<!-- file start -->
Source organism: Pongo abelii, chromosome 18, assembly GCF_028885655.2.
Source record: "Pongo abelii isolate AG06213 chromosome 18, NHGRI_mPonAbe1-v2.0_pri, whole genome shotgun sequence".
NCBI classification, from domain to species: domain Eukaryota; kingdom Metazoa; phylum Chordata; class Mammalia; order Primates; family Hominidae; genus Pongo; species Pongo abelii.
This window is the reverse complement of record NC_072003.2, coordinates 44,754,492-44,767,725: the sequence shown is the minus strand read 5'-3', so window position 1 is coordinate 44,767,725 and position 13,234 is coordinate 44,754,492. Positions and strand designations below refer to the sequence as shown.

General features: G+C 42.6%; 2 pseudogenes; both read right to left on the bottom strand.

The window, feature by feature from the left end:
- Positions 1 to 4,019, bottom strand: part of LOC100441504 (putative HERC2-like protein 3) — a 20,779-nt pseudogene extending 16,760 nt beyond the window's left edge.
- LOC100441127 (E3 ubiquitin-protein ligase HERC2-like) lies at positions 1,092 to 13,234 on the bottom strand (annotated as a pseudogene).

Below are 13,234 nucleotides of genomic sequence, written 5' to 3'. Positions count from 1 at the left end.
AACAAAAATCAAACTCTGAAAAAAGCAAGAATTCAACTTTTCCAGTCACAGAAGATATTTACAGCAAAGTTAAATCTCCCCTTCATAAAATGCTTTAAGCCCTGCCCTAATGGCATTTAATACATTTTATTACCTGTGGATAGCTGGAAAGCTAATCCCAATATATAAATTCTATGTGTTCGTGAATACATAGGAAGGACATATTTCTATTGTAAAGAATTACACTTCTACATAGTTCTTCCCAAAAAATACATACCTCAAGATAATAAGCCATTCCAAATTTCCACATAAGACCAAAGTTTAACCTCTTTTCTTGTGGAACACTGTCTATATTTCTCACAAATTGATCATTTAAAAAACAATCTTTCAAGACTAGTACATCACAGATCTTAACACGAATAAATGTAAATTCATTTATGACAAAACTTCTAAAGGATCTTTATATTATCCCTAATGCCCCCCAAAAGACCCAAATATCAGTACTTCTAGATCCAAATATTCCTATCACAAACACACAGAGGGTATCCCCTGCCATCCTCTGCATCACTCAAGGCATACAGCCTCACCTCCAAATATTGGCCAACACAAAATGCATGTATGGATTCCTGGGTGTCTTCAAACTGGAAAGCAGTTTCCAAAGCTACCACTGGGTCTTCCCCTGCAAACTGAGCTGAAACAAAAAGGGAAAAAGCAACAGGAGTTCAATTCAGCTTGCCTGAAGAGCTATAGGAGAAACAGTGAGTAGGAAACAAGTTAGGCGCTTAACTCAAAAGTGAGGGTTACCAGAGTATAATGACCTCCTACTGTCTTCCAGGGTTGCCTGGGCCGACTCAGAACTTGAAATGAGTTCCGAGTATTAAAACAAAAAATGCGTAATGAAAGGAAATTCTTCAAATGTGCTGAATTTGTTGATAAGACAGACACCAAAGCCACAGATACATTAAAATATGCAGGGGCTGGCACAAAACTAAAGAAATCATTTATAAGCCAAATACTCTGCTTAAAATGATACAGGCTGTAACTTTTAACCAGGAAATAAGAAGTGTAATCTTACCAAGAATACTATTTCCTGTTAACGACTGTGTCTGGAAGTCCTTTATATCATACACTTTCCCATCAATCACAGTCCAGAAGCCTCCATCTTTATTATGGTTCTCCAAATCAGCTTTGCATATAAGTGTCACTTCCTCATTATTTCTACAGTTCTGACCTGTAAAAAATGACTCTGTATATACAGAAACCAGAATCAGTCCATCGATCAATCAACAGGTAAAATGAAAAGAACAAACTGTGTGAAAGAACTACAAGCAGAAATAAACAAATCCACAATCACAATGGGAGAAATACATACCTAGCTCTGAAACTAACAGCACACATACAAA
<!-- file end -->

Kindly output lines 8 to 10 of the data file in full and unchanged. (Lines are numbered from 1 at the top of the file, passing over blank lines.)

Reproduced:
- LOC100441127 (E3 ubiquitin-protein ligase HERC2-like) lies at positions 1,092 to 13,234 on the bottom strand (annotated as a pseudogene).

Below are 13,234 nucleotides of genomic sequence, written 5' to 3'. Positions count from 1 at the left end.
AACAAAAATCAAACTCTGAAAAAAGCAAGAATTCAACTTTTCCAGTCACAGAAGATATTTACAGCAAAGTTAAATCTCCCCTTCATAAAATGCTTTAAGCCCTGCCCTAATGGCATTTAATACATTTTATTACCTGTGGATAGCTGGAAAGCTAATCCCAATATATAAATTCTATGTGTTCGTGAATACATAGGAAGGACATATTTCTATTGTAAAGAATTACACTTCTACATAGTTCTTCCCAAAAAATACATACCTCAAGATAATAAGCCATTCCAAATTTCCACATAAGACCAAAGTTTAACCTCTTTTCTTGTGGAACACTGTCTATATTTCTCACAAATTGATCATTTAAAAAACAATCTTTCAAGACTAGTACATCACAGATCTTAACACGAATAAATGTAAATTCATTTATGACAAAACTTCTAAAGGATCTTTATATTATCCCTAATGCCCCCCAAAAGACCCAAATATCAGTACTTCTAGATCCAAATATTCCTATCACAAACACACAGAGGGTATCCCCTGCCATCCTCTGCATCACTCAAGGCATACAGCCTCACCTCCAAATATTGGCCAACACAAAATGCATGTATGGATTCCTGGGTGTCTTCAAACTGGAAAGCAGTTTCCAAAGCTACCACTGGGTCTTCCCCTGCAAACTGAGCTGAAACAAAAAGGGAAAAAGCAACAGGAGTTCAATTCAGCTTGCCTGAAGAGCTATAGGAGAAACAGTGAGTAGGAAACAAGTTAGGCGCTTAACTCAAAAGTGAGGGTTACCAGAGTATAATGACCTCCTACTGTCTTCCAGGGTTGCCTGGGCCGACTCAGAACTTGAAATGAGTTCCGAGTATTAAAACAAAAAATGCGTAATGAAAGGAAATTCTTCAAATGTGCTGAATTTGTTGATAAGACAGACACCAAAGCCACAGATACATTAAAATATGCAGGGGCTGGCACAAAACTAAAGAAATCATTTATAAGCCAAATACTCTGCTTAAAATGATACAGGCTGTAACTTTTAACCAGGAAATAAGAAGTGTAATCTTACCAAGAATACTATTTCCTGTTAACGACTGTGTCTGGAAGTCCTTTATATCATACACTTTCCCATCAATCACAGTCCAGAAGCCTCCATCTTTATTATGGTTCTCCAAATCAGCTTTGCATATAAGTGTCACTTCCTCATTATTTCTACAGTTCTGACCTGTAAAAAATGACTCTGTATATACAGAAACCAGAATCAGTCCATCGATCAATCAACAGGTAAAATGAAAAGAACAAACTGTGTGAAAGAACTACAAGCAGAAATAAACAAATCCACAATCACAATGGGAGAAATACATACCTAGCTCTGAAACTAACAGCACACATACAAA